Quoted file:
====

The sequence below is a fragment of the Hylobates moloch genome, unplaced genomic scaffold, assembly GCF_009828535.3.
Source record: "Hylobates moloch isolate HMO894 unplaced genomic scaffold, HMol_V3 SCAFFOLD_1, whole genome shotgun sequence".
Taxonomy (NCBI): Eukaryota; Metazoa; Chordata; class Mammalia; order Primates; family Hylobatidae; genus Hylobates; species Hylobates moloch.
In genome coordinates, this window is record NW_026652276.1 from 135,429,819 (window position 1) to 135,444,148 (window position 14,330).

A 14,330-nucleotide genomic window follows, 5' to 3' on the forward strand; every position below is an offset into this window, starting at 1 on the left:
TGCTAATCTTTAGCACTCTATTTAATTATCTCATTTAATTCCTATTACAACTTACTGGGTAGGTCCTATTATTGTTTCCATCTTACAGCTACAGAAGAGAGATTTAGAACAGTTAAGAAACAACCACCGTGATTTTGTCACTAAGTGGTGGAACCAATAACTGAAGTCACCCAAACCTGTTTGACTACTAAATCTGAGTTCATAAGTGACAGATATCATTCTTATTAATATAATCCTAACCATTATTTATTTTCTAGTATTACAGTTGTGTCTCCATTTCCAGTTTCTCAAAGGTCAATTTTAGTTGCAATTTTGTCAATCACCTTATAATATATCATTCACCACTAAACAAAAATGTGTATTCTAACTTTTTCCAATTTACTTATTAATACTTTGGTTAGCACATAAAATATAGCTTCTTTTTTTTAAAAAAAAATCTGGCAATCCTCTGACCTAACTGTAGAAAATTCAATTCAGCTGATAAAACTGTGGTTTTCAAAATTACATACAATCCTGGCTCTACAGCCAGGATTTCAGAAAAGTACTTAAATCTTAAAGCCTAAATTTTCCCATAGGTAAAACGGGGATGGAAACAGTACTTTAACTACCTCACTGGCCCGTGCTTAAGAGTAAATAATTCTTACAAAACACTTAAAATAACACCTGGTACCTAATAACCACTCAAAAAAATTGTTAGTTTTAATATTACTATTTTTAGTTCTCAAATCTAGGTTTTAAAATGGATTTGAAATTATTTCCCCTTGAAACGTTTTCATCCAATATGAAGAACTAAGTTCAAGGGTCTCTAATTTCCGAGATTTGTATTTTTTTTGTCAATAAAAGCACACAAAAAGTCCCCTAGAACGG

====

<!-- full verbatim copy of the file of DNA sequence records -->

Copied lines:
The sequence below is a fragment of the Hylobates moloch genome, unplaced genomic scaffold, assembly GCF_009828535.3.
Source record: "Hylobates moloch isolate HMO894 unplaced genomic scaffold, HMol_V3 SCAFFOLD_1, whole genome shotgun sequence".
Taxonomy (NCBI): Eukaryota; Metazoa; Chordata; class Mammalia; order Primates; family Hylobatidae; genus Hylobates; species Hylobates moloch.
In genome coordinates, this window is record NW_026652276.1 from 135,429,819 (window position 1) to 135,444,148 (window position 14,330).

A 14,330-nucleotide genomic window follows, 5' to 3' on the forward strand; every position below is an offset into this window, starting at 1 on the left:
TGCTAATCTTTAGCACTCTATTTAATTATCTCATTTAATTCCTATTACAACTTACTGGGTAGGTCCTATTATTGTTTCCATCTTACAGCTACAGAAGAGAGATTTAGAACAGTTAAGAAACAACCACCGTGATTTTGTCACTAAGTGGTGGAACCAATAACTGAAGTCACCCAAACCTGTTTGACTACTAAATCTGAGTTCATAAGTGACAGATATCATTCTTATTAATATAATCCTAACCATTATTTATTTTCTAGTATTACAGTTGTGTCTCCATTTCCAGTTTCTCAAAGGTCAATTTTAGTTGCAATTTTGTCAATCACCTTATAATATATCATTCACCACTAAACAAAAATGTGTATTCTAACTTTTTCCAATTTACTTATTAATACTTTGGTTAGCACATAAAATATAGCTTCTTTTTTTTAAAAAAAAATCTGGCAATCCTCTGACCTAACTGTAGAAAATTCAATTCAGCTGATAAAACTGTGGTTTTCAAAATTACATACAATCCTGGCTCTACAGCCAGGATTTCAGAAAAGTACTTAAATCTTAAAGCCTAAATTTTCCCATAGGTAAAACGGGGATGGAAACAGTACTTTAACTACCTCACTGGCCCGTGCTTAAGAGTAAATAATTCTTACAAAACACTTAAAATAACACCTGGTACCTAATAACCACTCAAAAAAATTGTTAGTTTTAATATTACTATTTTTAGTTCTCAAATCTAGGTTTTAAAATGGATTTGAAATTATTTCCCCTTGAAACGTTTTCATCCAATATGAAGAACTAAGTTCAAGGGTCTCTAATTTCCGAGATTTGTATTTTTTTTGTCAATAAAAGCACACAAAAAGTCCCCTAGAACGG